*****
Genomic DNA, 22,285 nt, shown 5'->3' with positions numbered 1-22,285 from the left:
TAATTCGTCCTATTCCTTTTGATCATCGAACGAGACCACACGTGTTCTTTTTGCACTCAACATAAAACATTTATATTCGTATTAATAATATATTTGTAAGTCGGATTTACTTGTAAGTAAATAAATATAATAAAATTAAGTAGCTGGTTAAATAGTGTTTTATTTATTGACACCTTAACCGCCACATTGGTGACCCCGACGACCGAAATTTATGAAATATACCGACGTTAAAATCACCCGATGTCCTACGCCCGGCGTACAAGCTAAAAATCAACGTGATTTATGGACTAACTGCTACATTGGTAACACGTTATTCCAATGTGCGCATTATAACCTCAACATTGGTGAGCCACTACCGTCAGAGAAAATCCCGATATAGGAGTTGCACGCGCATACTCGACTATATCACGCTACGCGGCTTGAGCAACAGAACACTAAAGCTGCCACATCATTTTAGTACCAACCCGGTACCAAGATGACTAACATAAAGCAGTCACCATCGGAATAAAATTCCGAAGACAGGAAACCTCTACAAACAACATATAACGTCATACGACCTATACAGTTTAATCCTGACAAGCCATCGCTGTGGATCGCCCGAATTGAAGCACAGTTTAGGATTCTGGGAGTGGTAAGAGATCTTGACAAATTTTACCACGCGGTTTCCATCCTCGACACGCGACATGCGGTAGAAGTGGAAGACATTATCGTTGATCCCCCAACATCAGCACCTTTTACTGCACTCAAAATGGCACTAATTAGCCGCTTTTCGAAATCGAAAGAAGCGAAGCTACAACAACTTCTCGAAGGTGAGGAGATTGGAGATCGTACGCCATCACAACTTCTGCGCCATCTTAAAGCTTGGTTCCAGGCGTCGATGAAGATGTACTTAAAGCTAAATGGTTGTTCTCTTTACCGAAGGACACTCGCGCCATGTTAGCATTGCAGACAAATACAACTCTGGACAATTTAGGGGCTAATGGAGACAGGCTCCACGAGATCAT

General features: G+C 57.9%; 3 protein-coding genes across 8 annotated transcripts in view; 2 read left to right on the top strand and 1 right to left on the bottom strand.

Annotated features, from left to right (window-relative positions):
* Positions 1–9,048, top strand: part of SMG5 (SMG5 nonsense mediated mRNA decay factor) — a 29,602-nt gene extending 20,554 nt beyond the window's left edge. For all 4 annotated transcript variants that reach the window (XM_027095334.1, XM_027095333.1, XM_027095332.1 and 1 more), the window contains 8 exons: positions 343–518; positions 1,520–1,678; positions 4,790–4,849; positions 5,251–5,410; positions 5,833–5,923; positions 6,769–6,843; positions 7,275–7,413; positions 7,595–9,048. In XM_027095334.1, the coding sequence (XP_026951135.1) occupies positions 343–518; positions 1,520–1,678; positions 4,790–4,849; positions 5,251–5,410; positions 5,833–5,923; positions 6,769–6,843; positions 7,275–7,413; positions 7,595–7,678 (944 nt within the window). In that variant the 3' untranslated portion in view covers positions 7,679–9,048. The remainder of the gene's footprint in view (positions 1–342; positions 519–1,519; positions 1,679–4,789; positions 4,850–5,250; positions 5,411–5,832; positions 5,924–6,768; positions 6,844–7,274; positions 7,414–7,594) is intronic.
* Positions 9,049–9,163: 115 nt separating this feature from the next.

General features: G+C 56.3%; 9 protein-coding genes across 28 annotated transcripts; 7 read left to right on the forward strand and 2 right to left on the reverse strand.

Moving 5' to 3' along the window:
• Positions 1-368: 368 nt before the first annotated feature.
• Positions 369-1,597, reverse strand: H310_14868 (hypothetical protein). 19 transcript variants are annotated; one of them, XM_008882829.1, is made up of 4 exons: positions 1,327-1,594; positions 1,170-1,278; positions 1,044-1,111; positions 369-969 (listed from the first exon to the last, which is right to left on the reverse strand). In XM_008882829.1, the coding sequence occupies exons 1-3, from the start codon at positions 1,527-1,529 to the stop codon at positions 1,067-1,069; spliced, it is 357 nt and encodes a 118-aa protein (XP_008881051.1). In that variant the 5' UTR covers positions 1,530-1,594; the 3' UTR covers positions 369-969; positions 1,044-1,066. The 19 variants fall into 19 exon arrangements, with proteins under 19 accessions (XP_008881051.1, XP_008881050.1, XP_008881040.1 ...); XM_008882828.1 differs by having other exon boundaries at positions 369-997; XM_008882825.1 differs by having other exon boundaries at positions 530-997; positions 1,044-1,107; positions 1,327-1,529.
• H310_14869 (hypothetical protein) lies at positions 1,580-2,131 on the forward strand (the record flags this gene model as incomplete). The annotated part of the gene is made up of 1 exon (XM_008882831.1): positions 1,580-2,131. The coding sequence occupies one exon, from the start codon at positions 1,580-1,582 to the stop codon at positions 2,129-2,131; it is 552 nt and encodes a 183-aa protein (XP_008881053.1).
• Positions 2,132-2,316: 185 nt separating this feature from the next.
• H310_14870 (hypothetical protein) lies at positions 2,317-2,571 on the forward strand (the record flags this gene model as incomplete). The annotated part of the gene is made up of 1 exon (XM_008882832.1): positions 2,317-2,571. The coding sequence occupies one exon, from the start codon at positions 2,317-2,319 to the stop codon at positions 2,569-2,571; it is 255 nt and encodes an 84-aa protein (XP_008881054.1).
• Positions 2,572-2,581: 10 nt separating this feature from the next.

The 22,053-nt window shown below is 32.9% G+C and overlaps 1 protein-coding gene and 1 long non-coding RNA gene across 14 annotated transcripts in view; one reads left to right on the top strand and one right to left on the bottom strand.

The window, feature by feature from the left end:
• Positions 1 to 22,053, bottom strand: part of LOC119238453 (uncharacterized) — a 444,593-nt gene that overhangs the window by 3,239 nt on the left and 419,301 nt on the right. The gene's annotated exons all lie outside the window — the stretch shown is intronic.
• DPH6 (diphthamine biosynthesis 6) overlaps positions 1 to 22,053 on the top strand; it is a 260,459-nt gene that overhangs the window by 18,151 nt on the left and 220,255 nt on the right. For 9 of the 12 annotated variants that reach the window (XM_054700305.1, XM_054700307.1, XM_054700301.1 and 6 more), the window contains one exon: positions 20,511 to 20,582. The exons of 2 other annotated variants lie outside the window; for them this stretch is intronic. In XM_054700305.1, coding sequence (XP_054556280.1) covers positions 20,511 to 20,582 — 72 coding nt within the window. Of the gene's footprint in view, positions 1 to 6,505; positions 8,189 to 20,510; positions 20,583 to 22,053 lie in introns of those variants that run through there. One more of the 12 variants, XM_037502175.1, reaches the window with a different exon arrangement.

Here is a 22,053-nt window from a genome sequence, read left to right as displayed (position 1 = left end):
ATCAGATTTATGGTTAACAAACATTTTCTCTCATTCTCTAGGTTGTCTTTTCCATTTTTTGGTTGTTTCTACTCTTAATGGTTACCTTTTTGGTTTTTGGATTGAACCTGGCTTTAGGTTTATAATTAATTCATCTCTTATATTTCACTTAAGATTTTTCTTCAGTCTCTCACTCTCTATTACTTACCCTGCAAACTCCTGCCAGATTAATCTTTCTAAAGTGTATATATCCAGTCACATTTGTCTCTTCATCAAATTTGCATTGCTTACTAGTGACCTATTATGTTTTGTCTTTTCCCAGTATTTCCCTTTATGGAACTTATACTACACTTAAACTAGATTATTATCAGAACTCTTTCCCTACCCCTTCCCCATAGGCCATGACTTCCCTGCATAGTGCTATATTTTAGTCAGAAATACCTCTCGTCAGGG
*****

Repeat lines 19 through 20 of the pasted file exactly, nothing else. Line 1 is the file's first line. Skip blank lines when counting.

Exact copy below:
Here is a 22,053-nt window from a genome sequence, read left to right as displayed (position 1 = left end):
ATCAGATTTATGGTTAACAAACATTTTCTCTCATTCTCTAGGTTGTCTTTTCCATTTTTTGGTTGTTTCTACTCTTAATGGTTACCTTTTTGGTTTTTGGATTGAACCTGGCTTTAGGTTTATAATTAATTCATCTCTTATATTTCACTTAAGATTTTTCTTCAGTCTCTCACTCTCTATTACTTACCCTGCAAACTCCTGCCAGATTAATCTTTCTAAAGTGTATATATCCAGTCACATTTGTCTCTTCATCAAATTTGCATTGCTTACTAGTGACCTATTATGTTTTGTCTTTTCCCAGTATTTCCCTTTATGGAACTTATACTACACTTAAACTAGATTATTATCAGAACTCTTTCCCTACCCCTTCCCCATAGGCCATGACTTCCCTGCATAGTGCTATATTTTAGTCAGAAATACCTCTCGTCAGGG